Writing Energy-Efficient Windows* Store Applications for Mobile Devices: Impact of Graphical Intensive Application on Processor Power

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1. Introduction

In the series of articles on the “Writing Energy-Efficient Windows* Store Applications for Mobile Devices”, we have discussed the timer usage impact on the processor power. In this section, we will discuss the impact of graphical intensive applications on the processor power.

Windows* 8 enables the hardware acceleration of graphical intensive applications through Microsoft* DirectX* SDK if available. We first discuss the programming model by using DirectX* SDK. Then we discuss several Windows Runtime* API usage with an impact on the processor package power.

2. Programming Model

The programming model for graphical intensive applications includes two key steps – rendering and presenting. The render step is to fill the rendering objects in a swap chain and then set tasks for rendering pipelines. The present step is to display the rendered frame to screen. The two steps are done interactively.

Developers can implement possible power saving designs or tune parameters for energy efficiency. We can have hardware acceleration concurrency to improve energy efficiency. For example, the deferred rendering is supported in DirectX* 11 if hardware supported. The deferred rendering is designed to enable breaking up complex scenes into concurrent subtasks, which can be executed simultaneously. The performance of rendering can be improved. Also power could potentially be reduced because the GPU active time is reduced due to the concurrent scene subtask execution. Another easy option is to use the provided APIs with tunable parameters. These parameters can impact the render frame rate. We also introduce the event-driven rendering concept in some application scenarios.

3. Present1 API Impact

Here is a case study on the IDXGISwapChain1::Present1 API usage in Windows* Store apps. The IDXGISwapChain1 is the new data structure in DirectX11 for swap chains. To present the rendered frame to the display, generally Present1 API is utilized.

3.1Present1 API

The API is declared as the following.

HRESULT Present1(
  [in]  UINT SyncInterval,
  [in]  UINT Flags,
  [in]  const DXGI_PRESENT_PARAMETERS *pPresentParameters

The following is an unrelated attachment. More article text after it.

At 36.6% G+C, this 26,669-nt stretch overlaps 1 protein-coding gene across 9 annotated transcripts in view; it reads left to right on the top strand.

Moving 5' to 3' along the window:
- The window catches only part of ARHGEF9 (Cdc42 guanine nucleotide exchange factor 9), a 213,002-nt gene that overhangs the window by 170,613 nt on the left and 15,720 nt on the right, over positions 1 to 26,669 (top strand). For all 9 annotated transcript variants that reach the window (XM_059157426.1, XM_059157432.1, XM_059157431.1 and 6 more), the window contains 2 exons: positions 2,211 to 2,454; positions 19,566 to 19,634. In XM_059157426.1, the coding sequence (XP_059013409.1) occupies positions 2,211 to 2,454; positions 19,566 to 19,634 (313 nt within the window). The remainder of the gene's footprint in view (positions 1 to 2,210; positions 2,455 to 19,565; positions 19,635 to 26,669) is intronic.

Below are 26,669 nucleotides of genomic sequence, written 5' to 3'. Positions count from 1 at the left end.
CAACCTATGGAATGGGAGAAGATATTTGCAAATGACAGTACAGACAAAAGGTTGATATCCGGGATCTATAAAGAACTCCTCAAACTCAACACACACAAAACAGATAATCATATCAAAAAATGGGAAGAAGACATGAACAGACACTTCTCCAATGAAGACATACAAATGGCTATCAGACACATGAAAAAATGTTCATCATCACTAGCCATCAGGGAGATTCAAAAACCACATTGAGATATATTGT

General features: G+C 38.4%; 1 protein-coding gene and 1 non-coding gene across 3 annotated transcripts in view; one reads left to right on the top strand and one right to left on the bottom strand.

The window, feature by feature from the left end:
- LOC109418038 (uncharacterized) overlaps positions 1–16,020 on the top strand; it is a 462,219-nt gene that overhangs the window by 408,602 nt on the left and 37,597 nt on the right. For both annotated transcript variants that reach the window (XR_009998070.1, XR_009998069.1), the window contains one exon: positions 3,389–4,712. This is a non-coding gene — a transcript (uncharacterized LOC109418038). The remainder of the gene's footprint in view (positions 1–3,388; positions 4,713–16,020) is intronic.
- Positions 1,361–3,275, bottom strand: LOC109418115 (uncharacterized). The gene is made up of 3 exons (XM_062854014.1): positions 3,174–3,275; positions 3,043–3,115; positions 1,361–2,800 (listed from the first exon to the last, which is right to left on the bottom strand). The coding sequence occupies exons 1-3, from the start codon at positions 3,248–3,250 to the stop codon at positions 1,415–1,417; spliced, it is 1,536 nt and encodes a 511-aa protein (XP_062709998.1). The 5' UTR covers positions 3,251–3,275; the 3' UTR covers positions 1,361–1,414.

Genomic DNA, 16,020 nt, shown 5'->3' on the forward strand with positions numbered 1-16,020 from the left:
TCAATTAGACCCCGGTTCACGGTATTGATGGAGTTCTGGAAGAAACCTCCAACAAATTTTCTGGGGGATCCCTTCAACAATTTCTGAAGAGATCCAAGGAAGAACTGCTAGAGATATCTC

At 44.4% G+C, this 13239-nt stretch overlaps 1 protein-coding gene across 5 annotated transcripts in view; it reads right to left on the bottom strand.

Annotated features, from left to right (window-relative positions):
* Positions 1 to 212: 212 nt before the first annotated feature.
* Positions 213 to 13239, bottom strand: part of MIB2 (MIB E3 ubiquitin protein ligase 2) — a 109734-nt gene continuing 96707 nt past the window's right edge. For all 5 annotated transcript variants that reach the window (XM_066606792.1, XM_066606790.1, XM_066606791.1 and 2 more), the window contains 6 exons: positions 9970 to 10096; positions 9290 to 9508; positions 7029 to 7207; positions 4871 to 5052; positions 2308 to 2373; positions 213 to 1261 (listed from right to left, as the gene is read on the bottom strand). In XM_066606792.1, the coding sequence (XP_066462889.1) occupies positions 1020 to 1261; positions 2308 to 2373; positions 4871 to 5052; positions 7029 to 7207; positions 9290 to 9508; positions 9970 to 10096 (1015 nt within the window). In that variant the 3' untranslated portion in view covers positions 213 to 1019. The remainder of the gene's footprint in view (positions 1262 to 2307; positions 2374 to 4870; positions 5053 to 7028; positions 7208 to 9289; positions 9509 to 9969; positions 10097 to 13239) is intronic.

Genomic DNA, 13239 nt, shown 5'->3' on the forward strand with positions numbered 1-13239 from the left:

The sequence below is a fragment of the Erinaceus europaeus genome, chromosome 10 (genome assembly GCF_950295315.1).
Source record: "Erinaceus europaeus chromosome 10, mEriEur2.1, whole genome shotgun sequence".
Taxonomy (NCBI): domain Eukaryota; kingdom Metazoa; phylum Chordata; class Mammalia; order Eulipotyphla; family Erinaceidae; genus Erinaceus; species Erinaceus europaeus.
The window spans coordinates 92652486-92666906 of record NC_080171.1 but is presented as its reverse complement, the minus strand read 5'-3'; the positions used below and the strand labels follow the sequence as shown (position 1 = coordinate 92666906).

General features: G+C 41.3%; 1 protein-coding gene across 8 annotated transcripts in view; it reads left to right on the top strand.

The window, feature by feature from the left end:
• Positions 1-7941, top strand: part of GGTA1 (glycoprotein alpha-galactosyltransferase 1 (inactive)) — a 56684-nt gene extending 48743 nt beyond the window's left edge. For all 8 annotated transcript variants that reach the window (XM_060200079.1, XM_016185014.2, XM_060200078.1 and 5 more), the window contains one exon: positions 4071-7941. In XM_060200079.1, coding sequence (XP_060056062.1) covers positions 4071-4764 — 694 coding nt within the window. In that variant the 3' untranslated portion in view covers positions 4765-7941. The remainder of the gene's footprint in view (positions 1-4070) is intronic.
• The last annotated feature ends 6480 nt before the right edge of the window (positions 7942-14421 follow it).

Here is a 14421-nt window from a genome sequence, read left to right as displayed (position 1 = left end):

);

Sample Code 1. Present1 API in Windows Runtime **

The API takes three input parameters. The first parameter is the synchronized presentation interval of a frame. In general model, 0 means the presentation occurs immediately without any synchronization. 1,2,3,4 are the synchronize presentation after the nth vertical blank. The second and third parameters specify options for presenting frames to the output and the frame information to be present. If tuning the first parameter, the API can change the rendering frame rate, which has a big impact on the processor power.

3.2 UI frame rate and power comparison

We ran experiments on an Ultrabook™ with a 3rd generation Intel® Architecture Core™ processor. The processor package includes a graphical processor. Through Intel® Power Gadget tool, we can read the processor package power. The package power includes the power drained by the processor package. We compare the processor package power for different settings on the first parameter for Present1 API. The larger number leads to the lower rendering frame rate.


Figure 1: Effect of the rendering frame rate on the processor package power in a Windows* Store app

The figure 1 plots the processor power impact of the Present1 API parameter settings. X axis is the rendering frame rate triggered by the parameter and y axis is the relative processor power. As we can see, both 0 and 1 are synched with display refresh rate 60 fps/second, which has identical power consumption. When the parameter setting is increased from 1 to 4, the fps is decreased and the processor package power is also decreased. Thus, we should be careful to choose the API parameter. It is better to choose the one to satisfy the user experience need of the app and also maintain a low power cost.